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Social Security Still Deep in the Red

2 min readBy: Kyle Pomerleau

Last week the Trustees of Social Security released their annual report to Congress. It didn’t get much attention in the media and it is no wonder why: not much has changed since last year. Despite the little attention, the program is still in pretty deep trouble.

The Social Security Trust Fund continues to take in less money from payroll taxA tax is a mandatory payment or charge collected by local, state, and national governments from individuals or businesses to cover the costs of general government services, goods, and activities. es than it is paying out. In 2012, the annual deficit was $169 billion. This year it is projected to shrink to $79 billion due to the expiration of the payroll taxA payroll tax is a tax paid on the wages and salaries of employees to finance social insurance programs like Social Security, Medicare, and unemployment insurance. Payroll taxes are social insurance taxes that comprise 24.8 percent of combined federal, state, and local government revenue, the second largest source of that combined tax revenue. holiday.

However, as time goes on, the deficit will worsen. According to the report, the Disability Insurance (DI) Trust Fund will deplete in 2016 and the Old Age and Survivors Insurance (OASI) Trust Fund will be depleted by 2033. At this point of depletion, the report estimates, that DI will only be able to sustain 85 percent of the promised benefits and OASI—what we think of when we think of Social Security—will only be able to afford 77 percent of the legally promised benefits. So after these date, people will begin seeing massively reduced benefits if nothing is changed.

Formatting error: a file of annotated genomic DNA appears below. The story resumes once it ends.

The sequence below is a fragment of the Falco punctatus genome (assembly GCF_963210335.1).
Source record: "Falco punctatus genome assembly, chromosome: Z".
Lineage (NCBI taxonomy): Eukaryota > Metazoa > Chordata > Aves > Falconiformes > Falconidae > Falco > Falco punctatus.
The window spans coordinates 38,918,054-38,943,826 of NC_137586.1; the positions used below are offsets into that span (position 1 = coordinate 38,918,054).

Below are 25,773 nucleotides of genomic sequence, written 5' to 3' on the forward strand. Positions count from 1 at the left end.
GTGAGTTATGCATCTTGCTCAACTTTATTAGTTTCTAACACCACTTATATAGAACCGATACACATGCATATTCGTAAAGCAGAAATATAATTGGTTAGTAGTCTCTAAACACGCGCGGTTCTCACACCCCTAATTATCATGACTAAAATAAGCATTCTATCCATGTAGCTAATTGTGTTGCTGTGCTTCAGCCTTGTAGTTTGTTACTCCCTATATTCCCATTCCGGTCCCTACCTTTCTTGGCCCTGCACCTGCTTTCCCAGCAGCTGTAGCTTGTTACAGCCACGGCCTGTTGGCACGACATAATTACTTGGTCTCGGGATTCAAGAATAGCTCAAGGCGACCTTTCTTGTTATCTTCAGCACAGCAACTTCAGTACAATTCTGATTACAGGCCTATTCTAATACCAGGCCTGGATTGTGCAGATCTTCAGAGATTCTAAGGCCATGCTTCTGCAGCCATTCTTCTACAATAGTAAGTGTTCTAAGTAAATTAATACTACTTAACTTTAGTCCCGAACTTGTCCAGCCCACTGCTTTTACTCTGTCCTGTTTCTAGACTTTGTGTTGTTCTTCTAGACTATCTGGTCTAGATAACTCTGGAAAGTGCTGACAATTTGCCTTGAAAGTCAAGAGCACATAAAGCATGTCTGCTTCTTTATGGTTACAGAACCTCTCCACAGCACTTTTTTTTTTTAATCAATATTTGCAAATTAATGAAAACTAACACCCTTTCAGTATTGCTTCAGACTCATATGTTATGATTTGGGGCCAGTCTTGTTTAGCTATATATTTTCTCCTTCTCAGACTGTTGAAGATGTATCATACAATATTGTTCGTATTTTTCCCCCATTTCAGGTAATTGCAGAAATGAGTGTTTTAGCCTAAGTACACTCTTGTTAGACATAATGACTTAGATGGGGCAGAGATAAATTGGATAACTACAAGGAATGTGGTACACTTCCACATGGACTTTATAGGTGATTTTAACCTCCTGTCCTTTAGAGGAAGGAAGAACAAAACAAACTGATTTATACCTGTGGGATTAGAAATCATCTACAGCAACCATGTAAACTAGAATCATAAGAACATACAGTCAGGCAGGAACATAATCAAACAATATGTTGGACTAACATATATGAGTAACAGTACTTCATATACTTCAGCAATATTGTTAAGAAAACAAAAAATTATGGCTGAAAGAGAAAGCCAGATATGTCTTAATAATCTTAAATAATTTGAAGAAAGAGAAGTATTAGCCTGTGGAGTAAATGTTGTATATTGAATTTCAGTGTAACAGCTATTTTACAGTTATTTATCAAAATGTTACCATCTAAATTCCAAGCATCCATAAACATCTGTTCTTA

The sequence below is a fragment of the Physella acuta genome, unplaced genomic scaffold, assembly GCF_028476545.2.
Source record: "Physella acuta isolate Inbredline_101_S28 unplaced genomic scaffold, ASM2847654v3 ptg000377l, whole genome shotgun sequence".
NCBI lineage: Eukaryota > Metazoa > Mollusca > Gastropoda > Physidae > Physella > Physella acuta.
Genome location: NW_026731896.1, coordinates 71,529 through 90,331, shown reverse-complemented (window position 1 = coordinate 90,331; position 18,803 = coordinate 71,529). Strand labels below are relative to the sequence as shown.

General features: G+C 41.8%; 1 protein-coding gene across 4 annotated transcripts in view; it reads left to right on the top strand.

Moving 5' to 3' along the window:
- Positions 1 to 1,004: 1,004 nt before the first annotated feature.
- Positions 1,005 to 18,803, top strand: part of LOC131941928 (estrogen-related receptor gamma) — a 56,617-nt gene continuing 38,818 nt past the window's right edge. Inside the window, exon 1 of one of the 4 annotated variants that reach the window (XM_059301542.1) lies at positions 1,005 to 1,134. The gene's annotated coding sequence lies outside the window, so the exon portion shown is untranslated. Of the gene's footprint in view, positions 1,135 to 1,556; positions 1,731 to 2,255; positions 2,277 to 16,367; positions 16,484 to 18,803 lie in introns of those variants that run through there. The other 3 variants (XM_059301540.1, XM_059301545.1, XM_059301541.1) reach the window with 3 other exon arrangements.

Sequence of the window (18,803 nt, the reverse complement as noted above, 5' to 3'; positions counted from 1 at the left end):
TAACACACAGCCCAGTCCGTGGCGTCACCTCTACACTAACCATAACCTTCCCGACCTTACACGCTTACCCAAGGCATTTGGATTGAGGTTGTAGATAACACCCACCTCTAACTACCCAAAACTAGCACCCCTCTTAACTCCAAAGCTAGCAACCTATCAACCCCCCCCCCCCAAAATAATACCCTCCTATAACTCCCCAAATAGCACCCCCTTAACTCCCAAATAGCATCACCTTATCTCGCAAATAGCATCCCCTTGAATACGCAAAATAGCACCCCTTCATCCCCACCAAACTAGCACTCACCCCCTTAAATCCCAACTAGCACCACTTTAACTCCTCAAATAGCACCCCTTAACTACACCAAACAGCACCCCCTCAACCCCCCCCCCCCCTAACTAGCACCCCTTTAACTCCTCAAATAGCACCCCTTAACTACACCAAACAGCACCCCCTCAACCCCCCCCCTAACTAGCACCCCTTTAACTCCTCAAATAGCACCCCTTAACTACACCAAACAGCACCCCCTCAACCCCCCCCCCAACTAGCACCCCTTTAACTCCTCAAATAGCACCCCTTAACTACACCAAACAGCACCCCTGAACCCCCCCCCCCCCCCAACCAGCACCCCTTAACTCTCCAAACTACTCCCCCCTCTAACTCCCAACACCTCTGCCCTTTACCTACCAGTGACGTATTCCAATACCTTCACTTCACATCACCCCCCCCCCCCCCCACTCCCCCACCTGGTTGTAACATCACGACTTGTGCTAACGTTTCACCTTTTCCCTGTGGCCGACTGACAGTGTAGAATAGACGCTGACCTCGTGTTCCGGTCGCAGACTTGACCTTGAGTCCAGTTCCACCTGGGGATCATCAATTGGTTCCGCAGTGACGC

Projected over 75 years, the cumulative current-law present value of the unfunded liabilities is $9.6 trillion. These are benefits that are promised today, but have no funding tomorrow and represent real debt for the United States. Extend this to the infinite horizon, the unfunded liabilities soar to $23.1 trillion in promised benefits with no funding.

Remember these are based on some pretty basic assumptions about the economy. If these assumptions don’t hold and people start living longer, having even fewer children, or if they find a cure for cancer down the road, Social Security’s financial problems will only get worse. Reform is definitely needed and one hopes it won’t be long before politicians finally start paying attention again.